from him his uneaten luncheon and
got up slowly. He went out to the
coat room, where the attendant hand
ed him his coat and hat.
He winced as he stepped out Into
the smarting, blinding swlrl of sleet,
but his shrinking was not physical; It
was mental, the unconscious reaction
to some thought thie storm called up.
The hour was barely four o'clock, but
so dark was It with the storm that
the shop windows were lit ; motorcars,
slipping and . skidding up the broad
boulevard, with headlights burning,
kept, their signals clattering con
stantly to warn other drivers blinded
by the snow. The sleet-swept side
walks were- almost deserted ; here or
there.' before a hotel or one of,-the
shops, a limousine came to the curb,
and the passengers dashed swiftly
across the walk to shelter. .
"Corvet turned" northward . along
Michigan avenue, facing into the gale.
The sleet beat upon his face and
lodged In the folds of his clothing
without his heeding it.
He continued' to go north. He had
not seemed, in. the beginning, to have
made conscious choice of this direc
tion ; but now he was following It pur
posely. He stopped once at a shop
which sold men's things to make a tel
ephone call. He asked for Miss Sher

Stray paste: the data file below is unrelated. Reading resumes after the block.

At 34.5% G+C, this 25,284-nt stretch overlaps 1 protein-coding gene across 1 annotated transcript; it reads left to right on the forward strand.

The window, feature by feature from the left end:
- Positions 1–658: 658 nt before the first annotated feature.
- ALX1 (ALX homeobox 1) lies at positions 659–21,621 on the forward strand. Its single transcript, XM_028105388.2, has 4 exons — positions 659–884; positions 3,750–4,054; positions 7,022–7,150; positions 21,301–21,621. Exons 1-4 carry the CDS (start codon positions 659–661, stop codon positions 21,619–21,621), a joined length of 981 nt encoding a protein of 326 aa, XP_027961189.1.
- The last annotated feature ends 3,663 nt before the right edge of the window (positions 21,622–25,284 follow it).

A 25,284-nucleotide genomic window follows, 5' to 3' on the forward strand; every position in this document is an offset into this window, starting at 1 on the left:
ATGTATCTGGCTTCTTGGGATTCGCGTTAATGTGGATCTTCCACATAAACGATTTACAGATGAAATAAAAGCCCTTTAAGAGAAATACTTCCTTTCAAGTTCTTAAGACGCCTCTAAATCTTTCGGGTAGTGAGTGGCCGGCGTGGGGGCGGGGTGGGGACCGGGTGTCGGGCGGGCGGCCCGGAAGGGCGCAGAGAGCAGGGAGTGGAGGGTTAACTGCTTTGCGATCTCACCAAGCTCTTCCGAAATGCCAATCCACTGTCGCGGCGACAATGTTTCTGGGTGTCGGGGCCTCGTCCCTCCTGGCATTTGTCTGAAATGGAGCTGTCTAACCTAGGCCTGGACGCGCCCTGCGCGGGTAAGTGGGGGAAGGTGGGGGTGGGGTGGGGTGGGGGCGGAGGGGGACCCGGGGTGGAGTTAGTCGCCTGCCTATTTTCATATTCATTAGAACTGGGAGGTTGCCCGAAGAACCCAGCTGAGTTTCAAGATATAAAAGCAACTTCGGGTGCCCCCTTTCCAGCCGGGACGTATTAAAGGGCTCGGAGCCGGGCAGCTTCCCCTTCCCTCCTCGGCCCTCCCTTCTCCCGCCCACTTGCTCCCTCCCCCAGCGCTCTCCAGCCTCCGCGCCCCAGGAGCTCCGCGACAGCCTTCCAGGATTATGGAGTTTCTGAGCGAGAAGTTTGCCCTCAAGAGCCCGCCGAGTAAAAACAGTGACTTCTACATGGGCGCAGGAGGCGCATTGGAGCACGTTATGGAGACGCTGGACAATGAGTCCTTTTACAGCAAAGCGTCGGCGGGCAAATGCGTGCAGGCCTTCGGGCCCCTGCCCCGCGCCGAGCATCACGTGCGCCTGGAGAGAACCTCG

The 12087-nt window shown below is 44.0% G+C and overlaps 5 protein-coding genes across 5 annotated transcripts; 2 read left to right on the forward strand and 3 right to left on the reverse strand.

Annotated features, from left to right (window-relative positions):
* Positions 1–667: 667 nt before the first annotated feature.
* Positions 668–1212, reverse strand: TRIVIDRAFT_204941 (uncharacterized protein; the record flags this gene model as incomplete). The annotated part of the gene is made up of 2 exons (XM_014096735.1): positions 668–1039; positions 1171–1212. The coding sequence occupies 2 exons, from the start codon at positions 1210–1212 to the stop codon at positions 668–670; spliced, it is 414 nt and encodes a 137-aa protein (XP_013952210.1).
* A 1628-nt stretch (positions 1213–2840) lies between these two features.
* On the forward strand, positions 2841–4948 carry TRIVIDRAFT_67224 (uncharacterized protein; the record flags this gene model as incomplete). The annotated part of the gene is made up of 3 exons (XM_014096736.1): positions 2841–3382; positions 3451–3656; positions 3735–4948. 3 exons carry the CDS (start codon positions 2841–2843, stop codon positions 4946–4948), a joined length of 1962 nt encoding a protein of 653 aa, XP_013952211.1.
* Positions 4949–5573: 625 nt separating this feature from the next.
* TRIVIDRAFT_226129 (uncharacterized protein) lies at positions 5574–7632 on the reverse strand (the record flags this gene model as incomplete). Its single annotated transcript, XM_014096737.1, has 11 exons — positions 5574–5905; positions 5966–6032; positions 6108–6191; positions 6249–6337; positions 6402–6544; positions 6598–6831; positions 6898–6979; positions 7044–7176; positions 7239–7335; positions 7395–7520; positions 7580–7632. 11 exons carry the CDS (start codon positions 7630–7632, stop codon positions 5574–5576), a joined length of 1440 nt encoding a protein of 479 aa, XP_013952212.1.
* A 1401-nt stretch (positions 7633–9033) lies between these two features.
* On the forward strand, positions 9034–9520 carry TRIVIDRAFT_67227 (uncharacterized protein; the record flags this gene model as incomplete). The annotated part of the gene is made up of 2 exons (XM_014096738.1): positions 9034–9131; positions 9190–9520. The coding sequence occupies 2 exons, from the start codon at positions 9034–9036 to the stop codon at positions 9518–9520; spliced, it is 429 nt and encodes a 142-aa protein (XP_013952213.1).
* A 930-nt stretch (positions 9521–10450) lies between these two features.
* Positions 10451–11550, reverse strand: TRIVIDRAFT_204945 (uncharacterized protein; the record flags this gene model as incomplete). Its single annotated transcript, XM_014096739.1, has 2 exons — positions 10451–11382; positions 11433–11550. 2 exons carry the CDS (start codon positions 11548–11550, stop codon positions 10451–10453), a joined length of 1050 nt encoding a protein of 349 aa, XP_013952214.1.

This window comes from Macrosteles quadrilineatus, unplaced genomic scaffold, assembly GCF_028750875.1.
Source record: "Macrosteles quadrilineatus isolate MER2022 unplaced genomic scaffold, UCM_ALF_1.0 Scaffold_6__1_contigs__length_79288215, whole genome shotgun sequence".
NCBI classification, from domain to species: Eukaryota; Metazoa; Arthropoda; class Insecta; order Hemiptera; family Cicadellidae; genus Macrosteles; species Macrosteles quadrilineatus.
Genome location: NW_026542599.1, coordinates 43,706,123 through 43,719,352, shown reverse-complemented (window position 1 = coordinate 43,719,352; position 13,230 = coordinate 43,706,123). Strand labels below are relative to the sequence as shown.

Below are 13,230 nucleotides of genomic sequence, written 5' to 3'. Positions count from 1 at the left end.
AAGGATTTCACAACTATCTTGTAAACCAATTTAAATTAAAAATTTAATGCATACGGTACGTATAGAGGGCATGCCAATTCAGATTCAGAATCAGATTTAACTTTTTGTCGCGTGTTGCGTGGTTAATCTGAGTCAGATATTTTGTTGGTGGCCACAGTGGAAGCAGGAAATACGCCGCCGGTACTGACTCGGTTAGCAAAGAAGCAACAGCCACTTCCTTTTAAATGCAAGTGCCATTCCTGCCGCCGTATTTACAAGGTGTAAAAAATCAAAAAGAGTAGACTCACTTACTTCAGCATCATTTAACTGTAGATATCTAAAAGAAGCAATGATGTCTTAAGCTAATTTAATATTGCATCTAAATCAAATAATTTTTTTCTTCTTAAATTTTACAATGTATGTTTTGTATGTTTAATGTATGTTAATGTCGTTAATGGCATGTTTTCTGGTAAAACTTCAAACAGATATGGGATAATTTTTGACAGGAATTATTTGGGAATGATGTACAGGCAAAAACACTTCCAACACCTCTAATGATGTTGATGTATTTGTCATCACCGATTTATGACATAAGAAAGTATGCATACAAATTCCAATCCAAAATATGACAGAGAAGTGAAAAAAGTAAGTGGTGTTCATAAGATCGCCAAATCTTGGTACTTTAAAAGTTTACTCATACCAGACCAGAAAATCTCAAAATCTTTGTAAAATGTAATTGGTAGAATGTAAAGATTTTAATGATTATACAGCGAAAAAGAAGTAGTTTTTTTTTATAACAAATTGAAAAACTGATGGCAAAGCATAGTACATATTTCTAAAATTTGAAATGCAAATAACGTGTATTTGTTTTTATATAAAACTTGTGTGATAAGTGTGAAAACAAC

rill when the- number answered; but
he did not wish to speak to her, be
said ; he wanted merely to be sure she
would be there If he stopped in to
see her in half an hour. Then north
again. He crossed the bridge. Now,
fifteen minutes later, he came in sight
of the lake once more.
Great houses, the " Sherrill house
among them, here face the Drive, the
bridle path, the strip of park, and the
wide stone esplanade which edges the
lake. 'overt crossed to this espla
nade. He did not stop at the Sherr'll
house or look toward It. but went ou
fully a quarter of a .mile beyond It ;
then be came back, and wlthan, oddly
strained and queer expression and at
titude, he stood staring out Into the
Suddenly be turned. - Constance
Sherrill, seeing him from a window of
her home, had caught a cape about ber
and run out to him.
"Uncle Benny!" she bailed him with